India-China Clash: Why China has opened new front?

Prelims level : International Relations Mains level : GS-III Internal Security - Border Area Security Challenges
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Why in News?

  • There has been yet another transgression by Chinese troops across the Line of Actual Control (LAC) between India and China. That it culminated in violence, that it took place this time in the Eastern Sector of their boundary dispute, or that it should take place in the middle of winter should surprise no one.
  •  If there is one lesson that can be drawn from India’s experiences with Chinese transgressions over the last decade or so, it is that the Chinese seem to set the pace on the nature and timing of these transgressions.

 Army’s statement about the clash:

  • On December 9, 2022, People’s Liberation Army (PLA) troops contacted the LAC in the Tawang sector, which was contested by own troops in a firm and resolute manner.
  • This face-off led to minor injuries to a few personnel from both sides,” “Both sides immediately disengaged from the area.”

Events of Chinese transgressions: Need to understand the nature and timing

  • Depsang in Ladakh, 2013: Chinese troops came across the LAC, pitched tents and refused to move for several weeks until New Delhi threatened to cancel the planned visit of Premier Li Keqiang to India. This might have been a diplomatic victory for the Indian government but it also highlighted the inability of the Indian military to bring an end to the standoff or the unwillingness of the government to let the military take the lead in responding.
  • Chumar in Ladakh, Sept, 2014 in the middle of the Xi Jinping’s first visit to India: Chinese intruded at Chumar, also in Ladakh, in the middle of Chinese President Xi Jinping’s first state visit to India. This was in keeping with a reasonably long tradition of Chinese transgressions during important visits but it was also notable for confronting Indian troops in an area where they enjoyed a degree of military advantage.
  • Doklam in 2017: China provoked India with infrastructure development in a third country in Bhutan’s Doklam territory. This was a case of China trying to browbeat an Indian treaty ally.
  • Transgression across multiple locations in 2020 and Galwan valley clash: The Chinese PLA took advantage of Covid-19 and a lack of Indian military alertness to transgress across multiple locations on the LAC in eastern Ladakh. On June 15, 2020 episode when 20 Indian soldiers were killed and several others were injured in violent clashes with the PLA troops in Ladakh’s Galwan Valley.

Why China has opened new front in Tawang?

  • Status quo along the boundary are no longer going to be limited to the Western Sector: China has traditionally been active in areas close to Ladakh given the significance of the Xinjiang-Tibet region in its domestic narrative. However, with its sights on an ageing Dalai Lama, and the issue of his succession, Beijing will want to bring into focus its claims on Tawang, and the rest of Arunachal Pradesh.
  • Huge investment in infrastructure in eastern sector: China has invested in infrastructure in the Eastern Sector over many years. This includes rail, road, and air connectivity, better telecommunications, as well as improved capacity to station and supply troops and artillery.
  • Centrality of the boundary issue in the India-China relationship: External Affairs Minister S Jaishankar has repeatedly asserted that it is no longer possible to separate the boundary question from the overall relationship and that peace and tranquillity on the LAC is the key to restoring relations. However, China is likely to keep up the pressure on the ground along the LAC, even as they continue to suggest that the two countries look beyond the differences, much like Chinese Foreign Minister Wang Yi’s comments during his March 2022 visit when he claimed that the two sides need to “inject more positive energy” into the relationship.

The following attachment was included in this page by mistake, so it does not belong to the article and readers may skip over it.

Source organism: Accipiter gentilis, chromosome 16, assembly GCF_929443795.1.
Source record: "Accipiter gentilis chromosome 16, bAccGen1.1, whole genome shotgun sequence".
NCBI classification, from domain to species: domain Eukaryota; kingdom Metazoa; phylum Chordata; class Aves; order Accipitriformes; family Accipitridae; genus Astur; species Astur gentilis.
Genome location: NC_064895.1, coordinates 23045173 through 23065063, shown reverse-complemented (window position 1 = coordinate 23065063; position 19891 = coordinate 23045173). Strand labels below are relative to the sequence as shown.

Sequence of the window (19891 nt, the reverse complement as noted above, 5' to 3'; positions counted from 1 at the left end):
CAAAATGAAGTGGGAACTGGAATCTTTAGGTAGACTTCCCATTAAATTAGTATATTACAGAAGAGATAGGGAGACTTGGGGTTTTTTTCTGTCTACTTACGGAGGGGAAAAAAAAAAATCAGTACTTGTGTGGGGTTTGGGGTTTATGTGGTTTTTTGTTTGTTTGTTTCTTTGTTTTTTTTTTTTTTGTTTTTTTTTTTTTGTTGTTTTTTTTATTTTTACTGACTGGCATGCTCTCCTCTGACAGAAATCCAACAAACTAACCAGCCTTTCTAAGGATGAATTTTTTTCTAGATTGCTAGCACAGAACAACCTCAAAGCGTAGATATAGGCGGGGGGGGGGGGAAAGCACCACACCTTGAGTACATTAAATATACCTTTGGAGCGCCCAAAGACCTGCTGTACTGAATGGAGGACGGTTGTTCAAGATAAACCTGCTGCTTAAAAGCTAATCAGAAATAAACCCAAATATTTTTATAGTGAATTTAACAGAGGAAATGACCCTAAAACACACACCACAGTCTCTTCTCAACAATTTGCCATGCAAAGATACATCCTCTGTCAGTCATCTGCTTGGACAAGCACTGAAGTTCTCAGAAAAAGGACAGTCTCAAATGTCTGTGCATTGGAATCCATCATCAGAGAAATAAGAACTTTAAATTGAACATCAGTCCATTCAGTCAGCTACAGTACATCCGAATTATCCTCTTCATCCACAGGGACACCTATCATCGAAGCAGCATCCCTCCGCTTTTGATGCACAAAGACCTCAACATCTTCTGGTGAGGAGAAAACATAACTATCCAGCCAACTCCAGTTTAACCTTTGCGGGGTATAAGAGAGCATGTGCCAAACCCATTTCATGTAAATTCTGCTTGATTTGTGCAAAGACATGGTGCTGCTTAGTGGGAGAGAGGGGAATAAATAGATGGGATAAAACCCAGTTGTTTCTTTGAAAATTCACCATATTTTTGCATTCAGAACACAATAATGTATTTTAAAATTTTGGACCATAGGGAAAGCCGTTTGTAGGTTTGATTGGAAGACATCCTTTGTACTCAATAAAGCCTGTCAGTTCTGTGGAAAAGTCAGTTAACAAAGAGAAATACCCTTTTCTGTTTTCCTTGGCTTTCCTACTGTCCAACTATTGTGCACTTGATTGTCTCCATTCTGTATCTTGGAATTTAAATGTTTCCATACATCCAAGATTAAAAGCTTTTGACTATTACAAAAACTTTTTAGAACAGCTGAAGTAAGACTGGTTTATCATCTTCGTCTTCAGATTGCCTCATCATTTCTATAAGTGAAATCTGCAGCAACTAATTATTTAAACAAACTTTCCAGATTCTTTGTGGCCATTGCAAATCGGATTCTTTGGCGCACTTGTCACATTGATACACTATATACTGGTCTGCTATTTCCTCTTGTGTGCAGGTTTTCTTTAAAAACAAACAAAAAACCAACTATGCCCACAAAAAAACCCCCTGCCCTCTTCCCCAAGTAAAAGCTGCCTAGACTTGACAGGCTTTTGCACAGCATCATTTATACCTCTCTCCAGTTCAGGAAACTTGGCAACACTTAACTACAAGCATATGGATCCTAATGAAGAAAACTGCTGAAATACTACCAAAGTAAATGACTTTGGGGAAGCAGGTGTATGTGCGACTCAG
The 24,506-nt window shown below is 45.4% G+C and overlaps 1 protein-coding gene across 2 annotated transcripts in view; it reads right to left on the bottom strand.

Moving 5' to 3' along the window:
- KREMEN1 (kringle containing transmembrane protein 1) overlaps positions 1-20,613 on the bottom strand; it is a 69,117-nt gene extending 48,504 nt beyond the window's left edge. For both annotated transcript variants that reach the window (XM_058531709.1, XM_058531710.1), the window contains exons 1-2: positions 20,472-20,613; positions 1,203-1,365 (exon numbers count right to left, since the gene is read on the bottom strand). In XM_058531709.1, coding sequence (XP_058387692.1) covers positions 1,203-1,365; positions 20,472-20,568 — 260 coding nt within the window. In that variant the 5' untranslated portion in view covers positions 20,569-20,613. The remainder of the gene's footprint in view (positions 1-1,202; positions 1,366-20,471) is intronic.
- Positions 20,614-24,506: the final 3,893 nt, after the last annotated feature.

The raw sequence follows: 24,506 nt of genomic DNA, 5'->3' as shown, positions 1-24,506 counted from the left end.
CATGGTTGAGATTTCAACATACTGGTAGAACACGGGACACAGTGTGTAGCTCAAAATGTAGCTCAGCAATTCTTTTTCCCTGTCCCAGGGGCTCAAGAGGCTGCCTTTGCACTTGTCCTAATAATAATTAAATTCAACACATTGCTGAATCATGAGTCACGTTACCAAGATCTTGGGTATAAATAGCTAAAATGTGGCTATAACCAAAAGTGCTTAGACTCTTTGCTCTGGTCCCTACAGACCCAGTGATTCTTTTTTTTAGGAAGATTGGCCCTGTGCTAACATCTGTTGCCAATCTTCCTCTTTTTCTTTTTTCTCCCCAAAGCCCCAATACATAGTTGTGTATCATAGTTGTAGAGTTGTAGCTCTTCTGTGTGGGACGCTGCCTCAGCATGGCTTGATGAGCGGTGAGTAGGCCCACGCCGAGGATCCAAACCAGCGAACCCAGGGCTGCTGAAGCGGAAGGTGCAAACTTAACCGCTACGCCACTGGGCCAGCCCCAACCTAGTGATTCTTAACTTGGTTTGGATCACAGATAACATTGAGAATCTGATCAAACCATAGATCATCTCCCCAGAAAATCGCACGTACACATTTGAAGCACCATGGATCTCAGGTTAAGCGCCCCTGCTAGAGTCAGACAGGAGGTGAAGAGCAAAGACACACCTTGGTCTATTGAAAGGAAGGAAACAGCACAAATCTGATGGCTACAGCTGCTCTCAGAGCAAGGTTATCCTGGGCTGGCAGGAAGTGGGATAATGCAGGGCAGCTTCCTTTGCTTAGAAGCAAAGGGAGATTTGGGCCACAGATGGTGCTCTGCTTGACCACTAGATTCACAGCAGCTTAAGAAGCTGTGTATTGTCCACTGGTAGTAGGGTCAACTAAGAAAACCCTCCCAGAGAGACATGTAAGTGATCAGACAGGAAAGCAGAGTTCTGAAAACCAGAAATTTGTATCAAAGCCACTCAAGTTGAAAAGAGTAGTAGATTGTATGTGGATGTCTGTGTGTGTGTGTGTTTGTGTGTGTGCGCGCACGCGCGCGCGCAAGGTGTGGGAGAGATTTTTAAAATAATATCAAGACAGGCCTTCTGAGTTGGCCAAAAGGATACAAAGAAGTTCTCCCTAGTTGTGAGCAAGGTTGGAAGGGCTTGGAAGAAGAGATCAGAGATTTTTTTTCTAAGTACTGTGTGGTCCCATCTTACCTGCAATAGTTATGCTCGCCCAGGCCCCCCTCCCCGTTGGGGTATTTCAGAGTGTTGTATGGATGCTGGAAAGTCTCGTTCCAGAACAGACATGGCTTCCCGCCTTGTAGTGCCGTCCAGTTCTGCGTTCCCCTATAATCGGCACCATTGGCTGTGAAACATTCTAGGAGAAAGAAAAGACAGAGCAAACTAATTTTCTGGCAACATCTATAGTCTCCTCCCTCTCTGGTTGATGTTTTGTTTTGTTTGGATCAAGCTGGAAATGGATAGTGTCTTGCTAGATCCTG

India’s preparedness and learnings from the incident:

  • Indian Army anticipated such kind of transgression in eastern sector: The Indian Army had for long anticipated that the PLA would activate the eastern sector of the LAC, and to that extent, it is evident that steps were taken to beef up military preparedness in the region.
  • Light on what gaps to address: What the incident has effectively achieved though is the lighting up of one more section of the LAC at a time the issues in Ladakh have not yet been settled, from the point of view of India.
  • China appears not want to disengage: After 16 rounds of talks, a disengagement has taken place in eastern Ladakh, but it has not restored the status quo that prevailed in April 2020. China, for its part, appears reluctant to hold any further rounds of talks on the leftover problems in Ladakh, including its play in Depsang and Demchok areas.
  • China is only increasing the economic gap between itself and India: China has only increased the economic gap between itself and India and in the intervening years, not only built up more infrastructure in its border provinces but also tried to integrate these regions much more closely with neighbouring economies such as Pakistan and Nepal through grand projects such as the Belt and Road Initiative and pressuring Thimphu to open formal diplomatic ties with Beijing.

Way ahead:

  • India’s relationship with China has been teetering from bad to worse over the last 32 months since the standoff in Ladakh began, and it seems unlikely to improve unless Beijing’s calculus vis a vis India and the region undergoes a drastic change.
  • While Delhi’s G20 leadership may bring opportunities for engagement with Beijing, what is required first is a clear vision and a grand strategy to deal with the China challenge, instead of reacting to each crisis as it emerges.
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